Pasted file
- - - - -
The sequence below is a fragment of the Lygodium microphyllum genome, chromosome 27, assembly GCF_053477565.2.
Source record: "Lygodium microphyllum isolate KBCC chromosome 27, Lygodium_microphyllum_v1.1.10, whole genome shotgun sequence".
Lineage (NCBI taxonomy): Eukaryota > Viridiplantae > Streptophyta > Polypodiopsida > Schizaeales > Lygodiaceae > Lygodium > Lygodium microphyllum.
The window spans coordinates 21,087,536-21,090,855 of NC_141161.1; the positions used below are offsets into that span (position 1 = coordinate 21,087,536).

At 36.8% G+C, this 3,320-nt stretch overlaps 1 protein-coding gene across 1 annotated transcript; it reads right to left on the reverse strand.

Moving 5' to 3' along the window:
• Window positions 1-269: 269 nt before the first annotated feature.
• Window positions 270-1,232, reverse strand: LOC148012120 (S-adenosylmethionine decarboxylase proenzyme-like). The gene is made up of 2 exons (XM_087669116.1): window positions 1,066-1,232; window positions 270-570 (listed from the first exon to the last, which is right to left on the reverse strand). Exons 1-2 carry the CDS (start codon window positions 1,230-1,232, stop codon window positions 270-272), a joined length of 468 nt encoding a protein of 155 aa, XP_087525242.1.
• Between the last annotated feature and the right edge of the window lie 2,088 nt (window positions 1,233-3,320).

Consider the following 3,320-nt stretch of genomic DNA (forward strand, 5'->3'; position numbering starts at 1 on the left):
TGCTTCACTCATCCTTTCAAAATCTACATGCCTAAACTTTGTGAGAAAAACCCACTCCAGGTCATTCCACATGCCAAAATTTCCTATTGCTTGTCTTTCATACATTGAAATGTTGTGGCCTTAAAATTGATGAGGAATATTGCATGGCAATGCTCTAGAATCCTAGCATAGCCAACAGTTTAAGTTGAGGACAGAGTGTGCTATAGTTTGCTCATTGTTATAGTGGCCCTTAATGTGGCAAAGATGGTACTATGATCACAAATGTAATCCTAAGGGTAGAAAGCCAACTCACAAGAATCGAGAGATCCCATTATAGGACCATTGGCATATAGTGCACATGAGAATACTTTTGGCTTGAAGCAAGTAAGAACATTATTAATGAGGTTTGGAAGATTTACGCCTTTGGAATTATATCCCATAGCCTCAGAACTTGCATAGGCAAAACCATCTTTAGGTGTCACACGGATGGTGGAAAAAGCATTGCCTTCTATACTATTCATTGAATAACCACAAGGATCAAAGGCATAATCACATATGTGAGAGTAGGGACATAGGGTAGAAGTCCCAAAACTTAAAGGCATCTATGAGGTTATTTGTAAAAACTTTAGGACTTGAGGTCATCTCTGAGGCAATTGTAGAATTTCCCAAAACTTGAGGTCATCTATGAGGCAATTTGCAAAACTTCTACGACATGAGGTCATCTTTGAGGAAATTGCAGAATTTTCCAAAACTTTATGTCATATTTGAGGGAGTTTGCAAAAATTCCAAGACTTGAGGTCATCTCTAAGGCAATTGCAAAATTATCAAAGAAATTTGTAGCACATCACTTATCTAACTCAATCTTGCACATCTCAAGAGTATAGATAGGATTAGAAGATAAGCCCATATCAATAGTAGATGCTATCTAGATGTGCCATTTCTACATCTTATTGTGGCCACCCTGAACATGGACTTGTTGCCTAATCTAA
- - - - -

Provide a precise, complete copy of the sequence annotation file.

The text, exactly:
The sequence below is a fragment of the Lygodium microphyllum genome, chromosome 27, assembly GCF_053477565.2.
Source record: "Lygodium microphyllum isolate KBCC chromosome 27, Lygodium_microphyllum_v1.1.10, whole genome shotgun sequence".
Lineage (NCBI taxonomy): Eukaryota > Viridiplantae > Streptophyta > Polypodiopsida > Schizaeales > Lygodiaceae > Lygodium > Lygodium microphyllum.
The window spans coordinates 21,087,536-21,090,855 of NC_141161.1; the positions used below are offsets into that span (position 1 = coordinate 21,087,536).

At 36.8% G+C, this 3,320-nt stretch overlaps 1 protein-coding gene across 1 annotated transcript; it reads right to left on the reverse strand.

Moving 5' to 3' along the window:
• Window positions 1-269: 269 nt before the first annotated feature.
• Window positions 270-1,232, reverse strand: LOC148012120 (S-adenosylmethionine decarboxylase proenzyme-like). The gene is made up of 2 exons (XM_087669116.1): window positions 1,066-1,232; window positions 270-570 (listed from the first exon to the last, which is right to left on the reverse strand). Exons 1-2 carry the CDS (start codon window positions 1,230-1,232, stop codon window positions 270-272), a joined length of 468 nt encoding a protein of 155 aa, XP_087525242.1.
• Between the last annotated feature and the right edge of the window lie 2,088 nt (window positions 1,233-3,320).

Consider the following 3,320-nt stretch of genomic DNA (forward strand, 5'->3'; position numbering starts at 1 on the left):
TGCTTCACTCATCCTTTCAAAATCTACATGCCTAAACTTTGTGAGAAAAACCCACTCCAGGTCATTCCACATGCCAAAATTTCCTATTGCTTGTCTTTCATACATTGAAATGTTGTGGCCTTAAAATTGATGAGGAATATTGCATGGCAATGCTCTAGAATCCTAGCATAGCCAACAGTTTAAGTTGAGGACAGAGTGTGCTATAGTTTGCTCATTGTTATAGTGGCCCTTAATGTGGCAAAGATGGTACTATGATCACAAATGTAATCCTAAGGGTAGAAAGCCAACTCACAAGAATCGAGAGATCCCATTATAGGACCATTGGCATATAGTGCACATGAGAATACTTTTGGCTTGAAGCAAGTAAGAACATTATTAATGAGGTTTGGAAGATTTACGCCTTTGGAATTATATCCCATAGCCTCAGAACTTGCATAGGCAAAACCATCTTTAGGTGTCACACGGATGGTGGAAAAAGCATTGCCTTCTATACTATTCATTGAATAACCACAAGGATCAAAGGCATAATCACATATGTGAGAGTAGGGACATAGGGTAGAAGTCCCAAAACTTAAAGGCATCTATGAGGTTATTTGTAAAAACTTTAGGACTTGAGGTCATCTCTGAGGCAATTGTAGAATTTCCCAAAACTTGAGGTCATCTATGAGGCAATTTGCAAAACTTCTACGACATGAGGTCATCTTTGAGGAAATTGCAGAATTTTCCAAAACTTTATGTCATATTTGAGGGAGTTTGCAAAAATTCCAAGACTTGAGGTCATCTCTAAGGCAATTGCAAAATTATCAAAGAAATTTGTAGCACATCACTTATCTAACTCAATCTTGCACATCTCAAGAGTATAGATAGGATTAGAAGATAAGCCCATATCAATAGTAGATGCTATCTAGATGTGCCATTTCTACATCTTATTGTGGCCACCCTGAACATGGACTTGTTGCCTAATCTAA